tim maguire said...

You know what kind of movies I like? The well written, well acted, and well directed kind. That's why I don't go to movies much.

More manipulation will undoubtedly mean worse writing and probably worse acting.

Saint Croix said...

Movies have always been a medium well-suited to emotional manipulation. Which, perhaps, is why so many 20th century dictators fell in love with the medium.

They suck at it, though. Nazi propaganda and Soviet propaganda is horribly boring.

The masters of propaganda films are, hands down, Americans. See this film or this film or this film. Or, the most famous example of all, this film.

Did you know you were being manipulated? Most people have no idea. They simply do not associate these films with propaganda, or emotional manipulation for that matter. That's why the films are so amazing, and so fun to watch.

John Lynch said...

This is what all art is- manipulation of emotions. If you can't do that you are not an artist.

The motive behind the art is what distinguishes hacks.

amie lalune said...

I don't enjoy crying at movies; I don't think many people under 60 do.

If you think "women like it" then you are obviously surrounded by silly women.

I don't go out and recommend ones that make me cry, either.

Drago said...

Birches: "But I did cry uncontrollably when Cedric died at the end of Harry Potter and the Goblet of Fire. Perhaps I was manipulated and I didn't even know it."

I cried uncontrollably when I coughed up the cash for the tickets to see "Harry Potter and Goblet of Fire".

You don't even want to know what happened at the snack bar...

William said...

There's a new movie out with Scarlet Johansson, called Under The Skin.. From what I understood it was a scifi movie where Scarlet played an alien being who seduced men. There was extensive nudity involved.....I don't know art, but I know what I like. Reader, I rented that movie......Big mistake. There's one scene where a guy rushes into the surf to rescue his drowning wife. He also gets caught in the riptide and drowns. He leaves his 18 month old baby on the beach. The baby is shown screaming as the tide comes in. Scarlet walks around the screaming baby and leaves the beach. I guess the scene is meant to show her alienation from common human sentiments, but it's an extremely disturbing scene.....On the other hand, Scarlet does get naked in several scenes so I can't say the movie is a complete waste.

Shanna said...

I cry at all sorts of movies/tv shows but I don't really want to unless I am in a very specific mood. Things that try too hard bug me, though. This article seems to be mainly about how to use film making tools to enhance, not detract from, the emotional heart of a scene. That is what it is supposed to do.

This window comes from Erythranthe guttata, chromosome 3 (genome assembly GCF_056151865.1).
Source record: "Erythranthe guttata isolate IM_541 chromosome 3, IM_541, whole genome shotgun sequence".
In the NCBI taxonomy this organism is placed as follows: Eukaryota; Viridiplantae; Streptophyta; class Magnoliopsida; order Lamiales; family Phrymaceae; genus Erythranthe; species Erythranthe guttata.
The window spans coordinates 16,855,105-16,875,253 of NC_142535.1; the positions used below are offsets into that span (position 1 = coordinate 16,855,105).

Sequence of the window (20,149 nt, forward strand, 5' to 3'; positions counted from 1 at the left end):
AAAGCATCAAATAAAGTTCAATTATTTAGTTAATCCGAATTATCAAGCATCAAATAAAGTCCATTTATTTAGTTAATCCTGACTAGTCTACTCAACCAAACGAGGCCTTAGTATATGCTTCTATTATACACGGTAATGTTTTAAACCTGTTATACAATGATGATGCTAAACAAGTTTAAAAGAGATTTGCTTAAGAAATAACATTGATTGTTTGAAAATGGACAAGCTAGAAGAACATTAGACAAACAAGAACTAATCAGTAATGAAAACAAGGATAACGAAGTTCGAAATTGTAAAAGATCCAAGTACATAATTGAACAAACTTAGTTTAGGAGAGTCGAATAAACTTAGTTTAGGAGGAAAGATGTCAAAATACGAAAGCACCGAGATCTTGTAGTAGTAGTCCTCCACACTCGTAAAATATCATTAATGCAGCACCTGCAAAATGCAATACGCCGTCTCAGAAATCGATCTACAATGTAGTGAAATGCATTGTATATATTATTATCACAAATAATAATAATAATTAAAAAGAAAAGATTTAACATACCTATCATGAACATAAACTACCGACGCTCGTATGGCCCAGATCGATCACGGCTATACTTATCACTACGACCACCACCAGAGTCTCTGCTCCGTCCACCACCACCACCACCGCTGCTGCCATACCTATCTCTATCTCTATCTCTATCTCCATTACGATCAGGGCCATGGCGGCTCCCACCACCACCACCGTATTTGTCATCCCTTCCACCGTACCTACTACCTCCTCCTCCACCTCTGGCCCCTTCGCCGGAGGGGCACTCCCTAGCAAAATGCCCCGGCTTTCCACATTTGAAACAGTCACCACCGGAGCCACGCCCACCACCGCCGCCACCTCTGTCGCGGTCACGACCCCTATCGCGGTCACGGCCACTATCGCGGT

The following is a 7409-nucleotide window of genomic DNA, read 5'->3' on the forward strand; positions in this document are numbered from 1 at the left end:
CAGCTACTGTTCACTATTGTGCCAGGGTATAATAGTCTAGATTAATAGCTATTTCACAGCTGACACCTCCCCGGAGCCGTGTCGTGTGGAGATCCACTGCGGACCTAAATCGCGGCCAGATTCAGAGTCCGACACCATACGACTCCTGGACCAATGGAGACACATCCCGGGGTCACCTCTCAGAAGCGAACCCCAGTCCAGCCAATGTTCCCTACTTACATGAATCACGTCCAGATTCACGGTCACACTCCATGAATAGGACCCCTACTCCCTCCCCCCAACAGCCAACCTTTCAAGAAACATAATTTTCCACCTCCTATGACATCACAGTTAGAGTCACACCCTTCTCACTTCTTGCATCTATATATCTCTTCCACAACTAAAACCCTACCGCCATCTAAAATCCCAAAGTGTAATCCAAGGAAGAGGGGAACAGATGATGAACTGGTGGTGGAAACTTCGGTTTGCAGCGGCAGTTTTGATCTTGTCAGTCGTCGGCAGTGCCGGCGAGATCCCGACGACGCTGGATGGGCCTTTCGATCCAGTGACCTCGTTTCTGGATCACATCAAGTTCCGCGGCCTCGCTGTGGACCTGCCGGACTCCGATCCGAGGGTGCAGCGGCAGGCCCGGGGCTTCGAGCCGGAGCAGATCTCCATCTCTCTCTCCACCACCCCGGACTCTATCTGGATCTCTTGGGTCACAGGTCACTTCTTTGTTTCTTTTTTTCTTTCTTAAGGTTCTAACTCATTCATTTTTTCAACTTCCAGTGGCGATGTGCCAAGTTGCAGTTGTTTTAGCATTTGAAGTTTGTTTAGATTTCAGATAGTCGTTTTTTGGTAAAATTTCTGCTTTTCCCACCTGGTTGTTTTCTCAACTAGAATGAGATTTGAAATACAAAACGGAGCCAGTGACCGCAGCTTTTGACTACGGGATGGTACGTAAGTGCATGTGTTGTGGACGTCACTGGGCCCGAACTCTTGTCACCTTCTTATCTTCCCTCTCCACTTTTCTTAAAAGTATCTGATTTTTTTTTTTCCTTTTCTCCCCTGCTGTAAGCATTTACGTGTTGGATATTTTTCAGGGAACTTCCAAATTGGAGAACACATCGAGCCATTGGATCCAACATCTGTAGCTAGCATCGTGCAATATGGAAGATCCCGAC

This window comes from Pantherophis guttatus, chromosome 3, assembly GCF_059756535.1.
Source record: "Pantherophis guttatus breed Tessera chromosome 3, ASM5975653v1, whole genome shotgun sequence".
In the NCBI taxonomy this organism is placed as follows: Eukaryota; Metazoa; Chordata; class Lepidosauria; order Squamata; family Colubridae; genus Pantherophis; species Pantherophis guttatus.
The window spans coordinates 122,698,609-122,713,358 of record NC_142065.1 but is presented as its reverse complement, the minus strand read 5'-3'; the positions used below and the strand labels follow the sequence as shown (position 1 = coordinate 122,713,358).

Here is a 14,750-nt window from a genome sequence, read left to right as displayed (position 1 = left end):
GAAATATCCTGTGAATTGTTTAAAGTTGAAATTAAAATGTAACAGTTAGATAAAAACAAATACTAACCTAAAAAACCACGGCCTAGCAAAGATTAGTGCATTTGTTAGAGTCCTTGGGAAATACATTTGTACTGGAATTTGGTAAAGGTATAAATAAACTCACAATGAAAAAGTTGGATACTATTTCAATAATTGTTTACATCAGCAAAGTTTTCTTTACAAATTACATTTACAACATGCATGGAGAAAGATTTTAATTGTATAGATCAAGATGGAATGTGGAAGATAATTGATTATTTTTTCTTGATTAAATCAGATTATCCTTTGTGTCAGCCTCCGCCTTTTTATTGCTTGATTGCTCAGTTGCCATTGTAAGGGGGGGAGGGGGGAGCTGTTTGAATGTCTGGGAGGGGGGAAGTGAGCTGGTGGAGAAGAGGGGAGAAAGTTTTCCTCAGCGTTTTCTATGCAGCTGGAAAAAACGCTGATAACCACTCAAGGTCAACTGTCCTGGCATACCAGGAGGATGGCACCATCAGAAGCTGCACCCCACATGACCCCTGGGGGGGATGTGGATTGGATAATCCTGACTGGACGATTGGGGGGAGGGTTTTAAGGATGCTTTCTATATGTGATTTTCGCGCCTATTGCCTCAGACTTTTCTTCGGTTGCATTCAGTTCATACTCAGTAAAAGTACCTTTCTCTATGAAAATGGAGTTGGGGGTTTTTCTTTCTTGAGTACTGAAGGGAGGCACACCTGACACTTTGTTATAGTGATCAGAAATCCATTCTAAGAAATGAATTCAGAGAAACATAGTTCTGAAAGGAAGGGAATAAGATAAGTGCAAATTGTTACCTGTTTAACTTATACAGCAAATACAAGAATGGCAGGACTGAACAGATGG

"Birches: "But I did cry uncontrollably when Cedric died at the end of Harry Potter and the Goblet of Fire. Perhaps I was manipulated and I didn't even know it."

Heh. It's kind of complicated when you know what's coming (because you've read the books). I think I am generally more distractable, by things like bad special effects, bad acting, bad score, etc.. Stuff that has emotional resonance in a book doens't always work on screen - and I want it to work! Whether you cry is not important, but the emotions need to shine through otherwise why bother?

I can't believe they had a whole article about this topic and no mention of Old yeller.


SJ said...

@Ann,

For some reason, this reminds me of a section of Augustine's Confessions.

While meditating on the theater, and the human response to a great actor, Augustine notictes that an actor (and/or playwright) can move him to great grief and anguish.

Then he asks himself why he enjoys this experience.

(I wish I could remember and re-state his answer. All I can remember is that his thoughts were profound, and seemed to transfer well to emotional responses to literature, cinema, radio, etc.)

It's not quite on-point. Nor is it a scientific study.

But it is worth noting that the question of what moves people to sadness in a story is a very old question. And one that has been studied by many minds in history.

Even if this study brings better data, I doubt it will bring a perfect formula.

Saint Croix said...

I don't enjoy crying at movies; I don't think many people under 60 do.

When I first saw Umberto D., I started laughing, because the attempt to manipulate me into tears was so obvious. "You're not going to make me cry, De Sica! Just keep piling on the pathos. I am immune to your feeble attempts to get me to feel sorry for your hero."

30 minutes in, I was frickin' bawling. "Oh my God, you better not kill the dog! Don't kill the dog!"

And that's still not the saddest movie I've ever seen. The movie that always makes me cry is this one. It's so awesome because it's funny and raunchy, which makes the sad parts that much more powerful.